“Streetwise and sentimental, Steo’s gritty Dublin rap and folksy heart-on-sleeve love songs are definitely en vogue and the input of Luka Bloom and Damien Dempsey adds a professional polish to an uncut diamond.” Eamon Carr, Horslips.

Growing up in Dublin gave Steo a grounding in rap, ‘Though I was more Toothpick then Tupac’ jokes Steo but it also saw him lose friends and family members to prison and drugs. Steo left Dublin for Co. Clare in 2012 and started working as a fish smoker in Lisdoonvarna. He immersed himself in the in the vibrant local music scene of North and West Clare which is where he met his partner and the mother of his two children, Fair City actor Jacinta Sheerin, a fellow Dubliner born and bred. Jacinta sings backing vocals on a number of tracks from the album. The pair also sing as a duo in the local pubs and and clubs where Jacinta always encouraged Steo to sing his own songs. It was these songs which caught the interest of Damien Dempsey and Luka Bloom. Luka agreed to teach Steo the art of recording in a studio and produced on ‘Where I’m From’; which was recorded by Martin O Malley in Malbay Studios in Miltown Malbay in West Clare.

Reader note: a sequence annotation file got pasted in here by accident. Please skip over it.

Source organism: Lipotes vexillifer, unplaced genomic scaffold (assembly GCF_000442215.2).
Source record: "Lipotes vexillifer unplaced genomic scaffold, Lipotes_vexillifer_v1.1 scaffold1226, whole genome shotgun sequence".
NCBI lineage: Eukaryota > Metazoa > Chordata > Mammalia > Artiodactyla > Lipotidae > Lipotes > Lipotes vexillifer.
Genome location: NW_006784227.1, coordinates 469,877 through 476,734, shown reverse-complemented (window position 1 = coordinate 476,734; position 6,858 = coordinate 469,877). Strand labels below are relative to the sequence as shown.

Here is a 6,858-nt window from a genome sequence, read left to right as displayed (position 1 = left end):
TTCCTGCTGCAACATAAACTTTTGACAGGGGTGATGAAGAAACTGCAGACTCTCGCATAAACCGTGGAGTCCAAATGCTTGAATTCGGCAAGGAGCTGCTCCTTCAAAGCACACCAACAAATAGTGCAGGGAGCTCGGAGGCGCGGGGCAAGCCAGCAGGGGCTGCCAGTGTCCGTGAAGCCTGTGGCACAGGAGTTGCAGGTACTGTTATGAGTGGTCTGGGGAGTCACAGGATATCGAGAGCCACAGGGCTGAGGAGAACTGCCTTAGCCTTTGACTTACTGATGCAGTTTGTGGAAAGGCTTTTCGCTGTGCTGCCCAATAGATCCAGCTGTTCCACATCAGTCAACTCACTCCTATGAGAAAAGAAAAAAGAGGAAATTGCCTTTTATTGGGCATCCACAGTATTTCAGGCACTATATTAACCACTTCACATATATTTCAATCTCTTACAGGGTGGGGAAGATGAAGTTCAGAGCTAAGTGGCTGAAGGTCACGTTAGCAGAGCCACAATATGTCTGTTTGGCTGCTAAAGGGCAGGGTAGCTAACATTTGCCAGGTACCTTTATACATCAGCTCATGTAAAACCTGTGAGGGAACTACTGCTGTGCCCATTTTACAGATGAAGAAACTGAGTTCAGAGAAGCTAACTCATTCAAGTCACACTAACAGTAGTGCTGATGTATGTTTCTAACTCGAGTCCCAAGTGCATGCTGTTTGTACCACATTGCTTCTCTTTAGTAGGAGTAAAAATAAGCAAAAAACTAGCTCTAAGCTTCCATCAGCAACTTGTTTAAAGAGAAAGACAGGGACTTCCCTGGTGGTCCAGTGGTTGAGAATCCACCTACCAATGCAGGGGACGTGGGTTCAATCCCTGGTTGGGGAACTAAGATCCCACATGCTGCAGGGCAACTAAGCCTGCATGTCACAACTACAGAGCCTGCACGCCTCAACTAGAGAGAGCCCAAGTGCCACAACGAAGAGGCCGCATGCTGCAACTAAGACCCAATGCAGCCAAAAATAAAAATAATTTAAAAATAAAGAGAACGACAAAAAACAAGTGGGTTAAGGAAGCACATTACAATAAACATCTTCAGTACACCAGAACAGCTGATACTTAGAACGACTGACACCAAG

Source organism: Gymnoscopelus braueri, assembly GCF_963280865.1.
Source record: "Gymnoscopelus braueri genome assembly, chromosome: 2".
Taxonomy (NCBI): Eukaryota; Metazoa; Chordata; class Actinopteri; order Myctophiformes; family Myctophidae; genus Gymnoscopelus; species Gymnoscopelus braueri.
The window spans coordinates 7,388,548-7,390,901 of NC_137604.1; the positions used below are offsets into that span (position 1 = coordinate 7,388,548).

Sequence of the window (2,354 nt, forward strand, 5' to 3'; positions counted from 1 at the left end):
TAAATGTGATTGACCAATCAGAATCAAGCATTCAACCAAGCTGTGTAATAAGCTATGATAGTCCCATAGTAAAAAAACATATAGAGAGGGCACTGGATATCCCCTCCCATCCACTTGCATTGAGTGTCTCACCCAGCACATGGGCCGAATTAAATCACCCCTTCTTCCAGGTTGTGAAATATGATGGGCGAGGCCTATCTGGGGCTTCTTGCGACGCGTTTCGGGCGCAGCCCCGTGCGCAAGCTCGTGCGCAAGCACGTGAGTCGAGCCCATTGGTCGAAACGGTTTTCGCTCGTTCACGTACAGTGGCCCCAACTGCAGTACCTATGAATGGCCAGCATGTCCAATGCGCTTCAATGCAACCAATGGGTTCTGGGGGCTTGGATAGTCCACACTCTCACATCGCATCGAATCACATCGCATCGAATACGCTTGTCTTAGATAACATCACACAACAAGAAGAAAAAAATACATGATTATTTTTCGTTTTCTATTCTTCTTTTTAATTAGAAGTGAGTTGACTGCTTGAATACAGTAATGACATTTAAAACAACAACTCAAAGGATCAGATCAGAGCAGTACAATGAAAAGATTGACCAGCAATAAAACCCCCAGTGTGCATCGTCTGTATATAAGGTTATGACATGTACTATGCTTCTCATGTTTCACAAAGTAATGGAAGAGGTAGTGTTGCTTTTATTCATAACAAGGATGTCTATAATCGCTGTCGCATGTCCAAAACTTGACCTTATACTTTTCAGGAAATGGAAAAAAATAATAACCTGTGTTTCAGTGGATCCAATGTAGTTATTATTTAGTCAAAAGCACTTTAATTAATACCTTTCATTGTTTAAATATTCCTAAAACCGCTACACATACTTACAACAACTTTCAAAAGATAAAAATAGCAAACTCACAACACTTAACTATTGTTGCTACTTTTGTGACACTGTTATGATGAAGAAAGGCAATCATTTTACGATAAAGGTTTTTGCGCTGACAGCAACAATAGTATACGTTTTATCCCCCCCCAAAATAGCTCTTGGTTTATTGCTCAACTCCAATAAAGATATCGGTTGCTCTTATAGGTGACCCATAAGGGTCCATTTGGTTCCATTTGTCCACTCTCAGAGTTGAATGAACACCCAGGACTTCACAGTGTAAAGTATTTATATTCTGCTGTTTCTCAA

“While Where I’m From is this Dublin-raised, Claire-based tunesmith’s first album, you’d be forgiven for thinking he’s five records deep into his campaign.” Edwin McAfee, Hot press Magazine.

‘Where I’m From’ is a love letter to the people and places who raised him from a boy, into a man who wears his heart on his sleeve. With heartfelt lyrics, beautiful musicianship and melodies that you’ll find yourself singing for days ‘Where I’m From’ is like a splash of colour on a monochrome landscape.